A Snapshot of Gratitude

By Hal Walter

I don’t get a lot of photo assignments, but I wish I got more like the one this past Thanksgiving week. Publisher Mike Rosso emailed, overwhelmed with a production deadline and a move. He asked if I happened to know the Rusk family and if I could perhaps take pictures of them to accompany an article about land trusts in the upcoming issue of Colorado Central.

I quickly shot back that I had actually known Randy and Claricy for a long time and would be glad to take pictures of them, though I knew it was a busy week. Subsequently it was decided that I would visit the ranch on the Monday before Thanksgiving, as the Rusks would be working cattle there most of the day.

With school out for Thanksgiving break, I loaded up my son Harrison and we headed to the Rusks that morning. The drive over there was a nostalgic journey as I thought back on just how long I had known this family, and I was startled by the fact that I could remember names of their long-dead dogs, “Sis” and “Copper.”

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The Revival of the Hayden Ranch

By Michael Conlin

Editor’s note: This article first appeared in Colorado Preservationist magazine and is reprinted by permission.

A Brief History of Leadville

In April of 1860, a small band of wizened prospectors, veterans of the 1849 California Gold Rush, stooped patiently over the bone chilling cold waters of a small tributary stream not far from the current day Hayden Ranch. Patiently they searched the swirling waters of their gold pans for the “color” that would surely bring them fortune.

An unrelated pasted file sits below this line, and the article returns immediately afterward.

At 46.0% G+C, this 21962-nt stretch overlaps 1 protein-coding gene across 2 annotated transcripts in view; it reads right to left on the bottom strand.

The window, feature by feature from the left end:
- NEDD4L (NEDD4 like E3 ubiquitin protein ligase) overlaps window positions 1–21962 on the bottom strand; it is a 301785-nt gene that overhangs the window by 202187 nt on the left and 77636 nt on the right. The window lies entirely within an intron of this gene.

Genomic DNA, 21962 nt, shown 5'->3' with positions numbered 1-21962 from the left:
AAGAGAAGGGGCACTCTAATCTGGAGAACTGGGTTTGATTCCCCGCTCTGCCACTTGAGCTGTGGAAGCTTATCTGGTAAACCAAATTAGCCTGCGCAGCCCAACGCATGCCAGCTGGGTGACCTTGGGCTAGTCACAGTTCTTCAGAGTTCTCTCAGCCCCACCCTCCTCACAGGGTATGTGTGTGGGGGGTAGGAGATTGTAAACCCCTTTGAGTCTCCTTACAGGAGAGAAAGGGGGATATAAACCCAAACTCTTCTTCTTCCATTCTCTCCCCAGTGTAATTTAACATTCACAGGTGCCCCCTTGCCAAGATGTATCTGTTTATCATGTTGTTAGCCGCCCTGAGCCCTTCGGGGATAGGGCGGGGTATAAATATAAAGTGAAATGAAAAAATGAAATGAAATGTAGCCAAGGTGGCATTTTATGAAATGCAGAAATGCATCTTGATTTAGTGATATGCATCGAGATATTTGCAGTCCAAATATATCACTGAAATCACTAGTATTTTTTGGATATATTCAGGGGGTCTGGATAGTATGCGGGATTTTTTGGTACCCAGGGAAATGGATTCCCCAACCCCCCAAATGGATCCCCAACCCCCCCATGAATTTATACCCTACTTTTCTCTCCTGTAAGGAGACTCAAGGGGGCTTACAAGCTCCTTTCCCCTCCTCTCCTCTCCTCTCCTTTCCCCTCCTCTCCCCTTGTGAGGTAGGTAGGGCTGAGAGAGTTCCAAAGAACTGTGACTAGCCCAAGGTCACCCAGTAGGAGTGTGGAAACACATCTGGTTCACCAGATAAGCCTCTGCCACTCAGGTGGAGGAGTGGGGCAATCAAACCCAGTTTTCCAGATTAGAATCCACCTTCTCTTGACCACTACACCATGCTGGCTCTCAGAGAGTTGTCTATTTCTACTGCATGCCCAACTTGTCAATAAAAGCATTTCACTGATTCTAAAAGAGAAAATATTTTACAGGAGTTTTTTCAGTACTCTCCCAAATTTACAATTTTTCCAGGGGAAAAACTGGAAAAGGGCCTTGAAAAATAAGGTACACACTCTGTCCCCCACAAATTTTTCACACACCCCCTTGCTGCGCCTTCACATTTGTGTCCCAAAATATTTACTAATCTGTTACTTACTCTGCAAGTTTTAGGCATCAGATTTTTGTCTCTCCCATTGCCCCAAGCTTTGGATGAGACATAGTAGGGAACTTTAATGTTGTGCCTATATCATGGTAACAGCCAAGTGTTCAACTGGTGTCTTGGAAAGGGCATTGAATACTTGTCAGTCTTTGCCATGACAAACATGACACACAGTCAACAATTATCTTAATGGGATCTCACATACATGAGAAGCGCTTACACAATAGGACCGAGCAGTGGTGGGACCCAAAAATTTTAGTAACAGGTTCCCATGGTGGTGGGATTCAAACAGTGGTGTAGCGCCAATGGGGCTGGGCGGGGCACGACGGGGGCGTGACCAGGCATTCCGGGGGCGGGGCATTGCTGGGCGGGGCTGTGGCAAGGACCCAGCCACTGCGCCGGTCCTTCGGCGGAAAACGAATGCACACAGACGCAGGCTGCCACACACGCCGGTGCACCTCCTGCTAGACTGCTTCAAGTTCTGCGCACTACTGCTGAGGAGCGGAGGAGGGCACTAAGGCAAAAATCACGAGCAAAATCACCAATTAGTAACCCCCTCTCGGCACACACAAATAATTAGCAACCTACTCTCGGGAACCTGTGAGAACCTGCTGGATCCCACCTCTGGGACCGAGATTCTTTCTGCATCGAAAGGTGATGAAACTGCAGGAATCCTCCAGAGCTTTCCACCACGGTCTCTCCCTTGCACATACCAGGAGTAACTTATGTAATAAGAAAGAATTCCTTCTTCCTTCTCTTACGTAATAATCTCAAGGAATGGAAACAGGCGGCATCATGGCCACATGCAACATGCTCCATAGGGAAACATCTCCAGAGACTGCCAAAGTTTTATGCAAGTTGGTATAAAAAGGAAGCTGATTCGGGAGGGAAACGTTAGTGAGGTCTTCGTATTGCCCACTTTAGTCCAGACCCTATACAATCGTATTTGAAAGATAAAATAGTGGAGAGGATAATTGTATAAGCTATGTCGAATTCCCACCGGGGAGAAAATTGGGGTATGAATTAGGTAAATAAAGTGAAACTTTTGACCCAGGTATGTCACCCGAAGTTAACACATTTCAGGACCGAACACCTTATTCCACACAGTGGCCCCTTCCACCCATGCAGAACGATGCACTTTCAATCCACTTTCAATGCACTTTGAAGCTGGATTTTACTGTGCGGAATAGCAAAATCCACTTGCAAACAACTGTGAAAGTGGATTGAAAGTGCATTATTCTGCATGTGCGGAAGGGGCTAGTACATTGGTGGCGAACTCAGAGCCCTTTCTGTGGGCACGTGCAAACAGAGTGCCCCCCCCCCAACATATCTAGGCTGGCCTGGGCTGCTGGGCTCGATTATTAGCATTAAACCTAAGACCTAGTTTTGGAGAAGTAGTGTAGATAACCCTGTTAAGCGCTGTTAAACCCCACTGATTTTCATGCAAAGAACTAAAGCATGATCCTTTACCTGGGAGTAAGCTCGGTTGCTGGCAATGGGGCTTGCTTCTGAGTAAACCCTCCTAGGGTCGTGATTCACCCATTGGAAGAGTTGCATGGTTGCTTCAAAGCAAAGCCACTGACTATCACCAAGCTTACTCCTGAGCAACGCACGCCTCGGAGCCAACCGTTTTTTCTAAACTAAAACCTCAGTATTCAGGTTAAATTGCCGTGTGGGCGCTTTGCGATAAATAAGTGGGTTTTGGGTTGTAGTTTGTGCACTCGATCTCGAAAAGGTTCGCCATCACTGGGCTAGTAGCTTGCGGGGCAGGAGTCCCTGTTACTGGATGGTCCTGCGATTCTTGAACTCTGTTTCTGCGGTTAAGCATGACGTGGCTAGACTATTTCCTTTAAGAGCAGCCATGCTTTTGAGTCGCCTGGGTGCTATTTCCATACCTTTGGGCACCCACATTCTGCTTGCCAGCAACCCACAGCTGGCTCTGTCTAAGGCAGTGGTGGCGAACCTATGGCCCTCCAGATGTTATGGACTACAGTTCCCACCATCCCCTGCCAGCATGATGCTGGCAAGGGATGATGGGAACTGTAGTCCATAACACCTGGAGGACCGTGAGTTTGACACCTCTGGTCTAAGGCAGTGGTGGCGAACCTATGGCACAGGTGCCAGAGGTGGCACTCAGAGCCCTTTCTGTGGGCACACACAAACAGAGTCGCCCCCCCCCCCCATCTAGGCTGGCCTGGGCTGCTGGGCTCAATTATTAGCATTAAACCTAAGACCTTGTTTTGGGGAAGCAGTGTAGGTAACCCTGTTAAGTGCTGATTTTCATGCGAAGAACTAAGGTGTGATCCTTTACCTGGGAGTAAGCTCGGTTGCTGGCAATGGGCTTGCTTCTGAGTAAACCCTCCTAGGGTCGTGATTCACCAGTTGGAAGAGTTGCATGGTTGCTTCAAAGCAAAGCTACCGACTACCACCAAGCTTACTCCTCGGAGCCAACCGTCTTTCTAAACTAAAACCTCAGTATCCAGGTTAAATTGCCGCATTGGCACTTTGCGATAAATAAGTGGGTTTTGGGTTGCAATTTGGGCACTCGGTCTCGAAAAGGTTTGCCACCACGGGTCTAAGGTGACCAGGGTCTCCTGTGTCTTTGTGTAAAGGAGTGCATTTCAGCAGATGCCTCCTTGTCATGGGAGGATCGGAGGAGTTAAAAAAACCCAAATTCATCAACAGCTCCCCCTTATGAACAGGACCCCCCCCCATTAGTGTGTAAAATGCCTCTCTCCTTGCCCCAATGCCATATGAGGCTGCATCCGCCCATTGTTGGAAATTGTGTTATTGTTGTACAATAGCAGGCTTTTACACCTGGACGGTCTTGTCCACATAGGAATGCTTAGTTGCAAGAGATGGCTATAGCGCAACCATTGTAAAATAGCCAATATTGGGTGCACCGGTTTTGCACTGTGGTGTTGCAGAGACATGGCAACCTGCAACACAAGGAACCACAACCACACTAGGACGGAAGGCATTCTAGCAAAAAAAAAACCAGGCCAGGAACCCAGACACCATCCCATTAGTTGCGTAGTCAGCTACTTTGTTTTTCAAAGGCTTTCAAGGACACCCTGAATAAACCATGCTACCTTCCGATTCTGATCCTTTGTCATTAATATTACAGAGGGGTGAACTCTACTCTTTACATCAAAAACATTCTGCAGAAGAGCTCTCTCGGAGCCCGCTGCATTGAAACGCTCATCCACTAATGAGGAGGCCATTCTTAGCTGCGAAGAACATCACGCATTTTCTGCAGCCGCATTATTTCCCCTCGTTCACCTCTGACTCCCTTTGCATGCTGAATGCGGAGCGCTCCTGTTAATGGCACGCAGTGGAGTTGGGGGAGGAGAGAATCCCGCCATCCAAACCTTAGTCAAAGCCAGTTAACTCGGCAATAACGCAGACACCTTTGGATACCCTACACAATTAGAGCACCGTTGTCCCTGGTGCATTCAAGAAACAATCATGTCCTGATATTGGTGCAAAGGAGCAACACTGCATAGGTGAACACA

The tedium was broken when one of the prospectors, Abe Lee, rose stiffly from the bed of the creek and exclaimed, “Boys, I just found all of California in this here pan!” With those words, the rush was on, and the legacy of one of Colorado’s richest and bawdiest mining camps was born.

Word of the rich strike spread like wildfire, and soon the sounds of picks and shovels striking the hard Rocky Mountain earth rang from every tributary in the basin. By July of 1860, over 8,000 miners and prospectors fanned out over the length and breadth of the Upper Arkansas River Valley, spilling over the mountain passes into the valleys of the Eagle, Gunnison, and Roaring Fork Rivers in search of precious metals.

Beginning as a crude assortment of mud-roofed cabins and tents, a community aptly named Oro City, Spanish for gold, sprang up seemingly overnight. Millions of dollars in placer gold were extracted from the glacial alluvium of gulches with names like California, Nugget and Stray Horse, but the color soon panned out, and many miners moved on to the next strike.

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